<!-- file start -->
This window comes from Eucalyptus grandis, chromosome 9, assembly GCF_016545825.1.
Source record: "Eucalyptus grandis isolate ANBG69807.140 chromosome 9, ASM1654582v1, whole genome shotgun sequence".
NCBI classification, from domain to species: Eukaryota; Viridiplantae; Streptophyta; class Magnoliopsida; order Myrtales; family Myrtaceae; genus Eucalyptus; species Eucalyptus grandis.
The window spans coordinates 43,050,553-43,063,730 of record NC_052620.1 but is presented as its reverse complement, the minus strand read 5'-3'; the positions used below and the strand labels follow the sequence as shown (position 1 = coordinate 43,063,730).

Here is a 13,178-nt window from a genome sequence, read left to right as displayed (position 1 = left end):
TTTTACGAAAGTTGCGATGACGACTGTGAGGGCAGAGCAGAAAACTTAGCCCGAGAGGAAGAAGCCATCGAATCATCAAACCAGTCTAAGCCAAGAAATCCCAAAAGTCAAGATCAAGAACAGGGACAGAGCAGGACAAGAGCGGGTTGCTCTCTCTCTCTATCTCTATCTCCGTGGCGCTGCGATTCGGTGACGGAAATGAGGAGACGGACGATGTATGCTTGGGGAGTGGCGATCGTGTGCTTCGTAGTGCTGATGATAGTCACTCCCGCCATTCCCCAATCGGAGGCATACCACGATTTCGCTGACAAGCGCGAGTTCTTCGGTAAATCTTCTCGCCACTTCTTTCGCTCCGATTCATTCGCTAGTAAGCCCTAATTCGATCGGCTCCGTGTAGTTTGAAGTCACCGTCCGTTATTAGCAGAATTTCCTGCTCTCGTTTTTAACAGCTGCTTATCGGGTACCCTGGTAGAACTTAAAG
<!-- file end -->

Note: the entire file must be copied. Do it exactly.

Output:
This window comes from Eucalyptus grandis, chromosome 9, assembly GCF_016545825.1.
Source record: "Eucalyptus grandis isolate ANBG69807.140 chromosome 9, ASM1654582v1, whole genome shotgun sequence".
NCBI classification, from domain to species: Eukaryota; Viridiplantae; Streptophyta; class Magnoliopsida; order Myrtales; family Myrtaceae; genus Eucalyptus; species Eucalyptus grandis.
The window spans coordinates 43,050,553-43,063,730 of record NC_052620.1 but is presented as its reverse complement, the minus strand read 5'-3'; the positions used below and the strand labels follow the sequence as shown (position 1 = coordinate 43,063,730).

Here is a 13,178-nt window from a genome sequence, read left to right as displayed (position 1 = left end):
TTTTACGAAAGTTGCGATGACGACTGTGAGGGCAGAGCAGAAAACTTAGCCCGAGAGGAAGAAGCCATCGAATCATCAAACCAGTCTAAGCCAAGAAATCCCAAAAGTCAAGATCAAGAACAGGGACAGAGCAGGACAAGAGCGGGTTGCTCTCTCTCTCTATCTCTATCTCCGTGGCGCTGCGATTCGGTGACGGAAATGAGGAGACGGACGATGTATGCTTGGGGAGTGGCGATCGTGTGCTTCGTAGTGCTGATGATAGTCACTCCCGCCATTCCCCAATCGGAGGCATACCACGATTTCGCTGACAAGCGCGAGTTCTTCGGTAAATCTTCTCGCCACTTCTTTCGCTCCGATTCATTCGCTAGTAAGCCCTAATTCGATCGGCTCCGTGTAGTTTGAAGTCACCGTCCGTTATTAGCAGAATTTCCTGCTCTCGTTTTTAACAGCTGCTTATCGGGTACCCTGGTAGAACTTAAAG